In June 2003, the Florida Legislature designated the first week of December as Intergenerational week in Florida. Intergenerational programs and activities allow us the opportunity to bridge the experience and wisdom of elders with the unbridled curiosity and energy of our youth. The first full week of December has been set aside to promote Floridaâ€™s Intergenerational Week.
This year the Department of Elder Affairs, Office of Volunteer and Community Services, is working with other state agencies to highlight the importance of intergenerational activities and programs in the development of children and the quality of life of elders. Additionally, it is a time to acknowledge programs and services throughout our state that offer volunteer opportunities for interaction and exchange between people of different generations.Â Floridaâ€™s 60-plus population of more than 4.45 million represents 23.6 percent of the stateâ€™s population â€“ almost one in four Floridians.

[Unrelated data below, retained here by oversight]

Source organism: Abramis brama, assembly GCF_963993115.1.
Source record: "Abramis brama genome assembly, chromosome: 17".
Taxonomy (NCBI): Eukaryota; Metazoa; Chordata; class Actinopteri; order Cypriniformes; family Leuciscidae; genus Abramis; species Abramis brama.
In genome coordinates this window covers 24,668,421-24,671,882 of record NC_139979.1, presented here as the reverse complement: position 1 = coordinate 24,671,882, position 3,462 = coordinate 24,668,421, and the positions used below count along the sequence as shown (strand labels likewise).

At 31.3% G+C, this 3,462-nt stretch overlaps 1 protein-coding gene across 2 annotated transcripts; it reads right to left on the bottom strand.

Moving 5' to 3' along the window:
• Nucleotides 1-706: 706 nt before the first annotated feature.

There exists a natural gap in understanding between generations, which is why it is important to find connections between younger and older generations. According to the Environmental Protection Agency, intergenerational activities and programs can prevent unnatural age segregation and can apply the strengths of one generation to meet the needs of another. This can be accomplished by simple activities that teach youth and elders how to relate to each other.Â It can be as simple as reading to one another, baking together, going fishing, playing card games or sharing music. This is why communities must make a conscience effort to create opportunities for elders, mature adults, young adults, teenagers and children to spend time together in order to build and strengthen relationships. Research shows that what matters most is the quality of the interaction between generations.
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